By Victoria McNally // SWNS
Paying fewer restaurant bills and buying less movie tickets over the last year may not have helped as many peoples’ finances after all — according to a new survey, four in 10 Americans believe they actually spent more money in 2020 compared to 2019.
As part of an exploration of the COVID-19 pandemic’s effect on spending and saving in the United States, 2,000 people were asked to consider how their own habits changed in 2020.
For example, while conventional wisdom that brewing coffee at home saves money down the line, 45% of respondents are actually spending more on their caffeine fix since the pandemic began.
On the other hand, 63% of respondents admitted that they used to make a lot of routine, regular purchases 12 months ago that they no longer make now, spending an average of $108.56 less each month.
In fact, 59% believed that the pandemic has had a positive impact on their finances, having decreased their spending in other categories like clothing (34%), cosmetics (39%) and commuter costs (25%).
But while some are thriving, a fourth of people (25%) believe the pandemic has negatively affected their finances, including more women than men (25% vs 19%).
Reported by OnePoll on behalf of Intuit , the survey also reveals a possible correlation between someone’s age and financial vulnerability.
One in four (25%) of millennials between the ages of 25 and 40 report a negative impact on their finances, compared to a little over one in three (37%) baby boomers aged 56 and over.
However, although a whopping 95% of millennials polled say they’re either employed or self-employed, only 41% of boomers say the same, while another 44% are retired.
Millennials are also having a harder time keeping their impulse spending in check; 67% say it’s gotten out of hand lately, as well as 64% of all male survey-takers.
As of March when the survey was conducted, 38% of respondents expected their tax return to be smaller this year. But although 43% believe that receiving a stimulus package in 2020 would affect their taxes, tax experts say that this isn’t the case.
“Taxpayers are experiencing several different forms of tax relief as a result of recent stimulus packages and there are some misconceptions about what income is taxable and what is not,” said Greg Johnson, Executive Vice President at Intuit. “For most taxpayers, their refund will be the biggest check they receive all year. A tax refund can be a life-changing event that helps people solve their biggest financial problems, be it paying off debt, saving or covering costs to make ends meet.”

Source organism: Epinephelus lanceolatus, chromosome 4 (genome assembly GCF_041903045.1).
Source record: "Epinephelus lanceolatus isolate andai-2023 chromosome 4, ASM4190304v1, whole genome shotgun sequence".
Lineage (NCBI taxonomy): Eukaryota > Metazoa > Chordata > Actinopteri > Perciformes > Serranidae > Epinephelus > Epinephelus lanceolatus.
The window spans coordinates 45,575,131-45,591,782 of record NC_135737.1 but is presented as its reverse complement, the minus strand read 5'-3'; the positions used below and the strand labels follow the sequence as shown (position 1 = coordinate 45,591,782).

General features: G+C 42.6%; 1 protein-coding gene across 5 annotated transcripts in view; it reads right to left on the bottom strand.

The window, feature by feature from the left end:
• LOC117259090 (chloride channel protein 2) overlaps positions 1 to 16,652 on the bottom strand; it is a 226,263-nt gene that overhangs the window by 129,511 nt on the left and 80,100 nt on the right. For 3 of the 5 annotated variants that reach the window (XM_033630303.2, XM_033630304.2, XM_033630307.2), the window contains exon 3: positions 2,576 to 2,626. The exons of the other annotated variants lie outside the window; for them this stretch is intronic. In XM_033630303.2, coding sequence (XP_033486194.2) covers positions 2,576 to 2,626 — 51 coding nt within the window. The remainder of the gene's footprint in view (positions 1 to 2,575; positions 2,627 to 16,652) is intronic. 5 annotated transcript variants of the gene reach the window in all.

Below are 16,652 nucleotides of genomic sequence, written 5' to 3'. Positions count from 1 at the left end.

In the case of small businesses, community support is helping with their prosperity — 61% of respondents said they’ve been deliberately supporting small businesses more over the past 12 months while 50% shared that they are close friends or family members with a small business owner.
“The pandemic has increased the number of people and small businesses that have unsuccessfully tried to access capital from traditional financial institutions, resulting in their looking to new solutions to meet their financial needs,” added Johnson, who also serves as the general manager for Intuit’s consumer group that includes TurboTax and Mint. “The power of technology can break down barriers and give those in need access to money they may not qualify for with traditional banks. Technology can make access to money faster, cheaper and also remove friction from the application process.”
The pandemic has also inspired some people to shift their professional mindset and ambitions; 22% are thinking of starting their own business, and another 26% say they’ve been inspired to explore the world of self-employment.
Of those polled, 21% said they qualified for more loans in 2020.
TOP FIVE THINGS PEOPLE ARE SPENDING MORE MONEY ON
- Coffee – 45%
- Streaming subscriptions – 36%
- Package delivery/shipping costs – 35%
- Technology – 33%
- Cell data – 33%
TOP FIVE THINGS PEOPLE ARE SPENDING LESS MONEY ON
- Clothing – 34%
- Cosmetics – 30%
- Transportation/commuting – 25%
- Entertainment – 24%
- Alcohol – 21%